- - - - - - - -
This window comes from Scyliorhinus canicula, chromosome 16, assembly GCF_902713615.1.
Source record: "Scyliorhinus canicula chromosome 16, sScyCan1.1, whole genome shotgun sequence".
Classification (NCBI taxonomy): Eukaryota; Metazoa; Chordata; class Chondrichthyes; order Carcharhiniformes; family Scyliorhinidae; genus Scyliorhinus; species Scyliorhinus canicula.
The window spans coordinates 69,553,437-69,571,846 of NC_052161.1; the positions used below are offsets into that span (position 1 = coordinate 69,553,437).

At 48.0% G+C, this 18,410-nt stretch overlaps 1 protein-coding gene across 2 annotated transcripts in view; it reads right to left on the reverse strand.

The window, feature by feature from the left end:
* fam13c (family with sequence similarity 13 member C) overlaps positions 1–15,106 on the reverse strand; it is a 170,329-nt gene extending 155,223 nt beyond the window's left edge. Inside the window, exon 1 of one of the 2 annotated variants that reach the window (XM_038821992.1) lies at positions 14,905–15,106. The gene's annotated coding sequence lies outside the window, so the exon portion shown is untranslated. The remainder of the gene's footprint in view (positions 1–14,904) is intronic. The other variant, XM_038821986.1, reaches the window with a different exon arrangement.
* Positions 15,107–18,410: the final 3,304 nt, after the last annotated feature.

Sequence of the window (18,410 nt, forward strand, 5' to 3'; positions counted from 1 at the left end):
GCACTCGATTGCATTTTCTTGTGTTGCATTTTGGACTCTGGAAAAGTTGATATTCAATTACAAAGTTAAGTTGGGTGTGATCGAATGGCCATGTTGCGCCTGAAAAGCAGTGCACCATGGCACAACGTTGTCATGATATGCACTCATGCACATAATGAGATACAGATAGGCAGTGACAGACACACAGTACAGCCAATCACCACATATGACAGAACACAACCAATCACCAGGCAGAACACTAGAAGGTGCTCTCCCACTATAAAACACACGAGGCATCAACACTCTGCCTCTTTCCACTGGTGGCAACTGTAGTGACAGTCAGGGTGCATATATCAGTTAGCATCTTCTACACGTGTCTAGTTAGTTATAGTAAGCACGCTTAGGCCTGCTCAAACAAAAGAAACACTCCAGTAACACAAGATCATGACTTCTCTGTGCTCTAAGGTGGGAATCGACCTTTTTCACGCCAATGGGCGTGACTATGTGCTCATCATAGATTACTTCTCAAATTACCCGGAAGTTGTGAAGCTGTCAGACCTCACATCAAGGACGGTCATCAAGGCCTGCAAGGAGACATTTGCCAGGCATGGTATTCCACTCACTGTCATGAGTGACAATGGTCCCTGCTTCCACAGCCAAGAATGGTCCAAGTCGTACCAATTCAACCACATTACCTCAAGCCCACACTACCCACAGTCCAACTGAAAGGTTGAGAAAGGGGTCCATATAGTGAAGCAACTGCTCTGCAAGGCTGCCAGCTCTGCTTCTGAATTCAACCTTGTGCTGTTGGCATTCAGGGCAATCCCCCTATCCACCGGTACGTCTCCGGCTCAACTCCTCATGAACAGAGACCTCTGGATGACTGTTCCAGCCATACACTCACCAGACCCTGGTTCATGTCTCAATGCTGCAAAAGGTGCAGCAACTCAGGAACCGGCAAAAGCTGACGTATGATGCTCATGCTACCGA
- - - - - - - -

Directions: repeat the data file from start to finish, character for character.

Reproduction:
This window comes from Scyliorhinus canicula, chromosome 16, assembly GCF_902713615.1.
Source record: "Scyliorhinus canicula chromosome 16, sScyCan1.1, whole genome shotgun sequence".
Classification (NCBI taxonomy): Eukaryota; Metazoa; Chordata; class Chondrichthyes; order Carcharhiniformes; family Scyliorhinidae; genus Scyliorhinus; species Scyliorhinus canicula.
The window spans coordinates 69,553,437-69,571,846 of NC_052161.1; the positions used below are offsets into that span (position 1 = coordinate 69,553,437).

At 48.0% G+C, this 18,410-nt stretch overlaps 1 protein-coding gene across 2 annotated transcripts in view; it reads right to left on the reverse strand.

The window, feature by feature from the left end:
* fam13c (family with sequence similarity 13 member C) overlaps positions 1–15,106 on the reverse strand; it is a 170,329-nt gene extending 155,223 nt beyond the window's left edge. Inside the window, exon 1 of one of the 2 annotated variants that reach the window (XM_038821992.1) lies at positions 14,905–15,106. The gene's annotated coding sequence lies outside the window, so the exon portion shown is untranslated. The remainder of the gene's footprint in view (positions 1–14,904) is intronic. The other variant, XM_038821986.1, reaches the window with a different exon arrangement.
* Positions 15,107–18,410: the final 3,304 nt, after the last annotated feature.

Sequence of the window (18,410 nt, forward strand, 5' to 3'; positions counted from 1 at the left end):
GCACTCGATTGCATTTTCTTGTGTTGCATTTTGGACTCTGGAAAAGTTGATATTCAATTACAAAGTTAAGTTGGGTGTGATCGAATGGCCATGTTGCGCCTGAAAAGCAGTGCACCATGGCACAACGTTGTCATGATATGCACTCATGCACATAATGAGATACAGATAGGCAGTGACAGACACACAGTACAGCCAATCACCACATATGACAGAACACAACCAATCACCAGGCAGAACACTAGAAGGTGCTCTCCCACTATAAAACACACGAGGCATCAACACTCTGCCTCTTTCCACTGGTGGCAACTGTAGTGACAGTCAGGGTGCATATATCAGTTAGCATCTTCTACACGTGTCTAGTTAGTTATAGTAAGCACGCTTAGGCCTGCTCAAACAAAAGAAACACTCCAGTAACACAAGATCATGACTTCTCTGTGCTCTAAGGTGGGAATCGACCTTTTTCACGCCAATGGGCGTGACTATGTGCTCATCATAGATTACTTCTCAAATTACCCGGAAGTTGTGAAGCTGTCAGACCTCACATCAAGGACGGTCATCAAGGCCTGCAAGGAGACATTTGCCAGGCATGGTATTCCACTCACTGTCATGAGTGACAATGGTCCCTGCTTCCACAGCCAAGAATGGTCCAAGTCGTACCAATTCAACCACATTACCTCAAGCCCACACTACCCACAGTCCAACTGAAAGGTTGAGAAAGGGGTCCATATAGTGAAGCAACTGCTCTGCAAGGCTGCCAGCTCTGCTTCTGAATTCAACCTTGTGCTGTTGGCATTCAGGGCAATCCCCCTATCCACCGGTACGTCTCCGGCTCAACTCCTCATGAACAGAGACCTCTGGATGACTGTTCCAGCCATACACTCACCAGACCCTGGTTCATGTCTCAATGCTGCAAAAGGTGCAGCAACTCAGGAACCGGCAAAAGCTGACGTATGATGCTCATGCTACCGA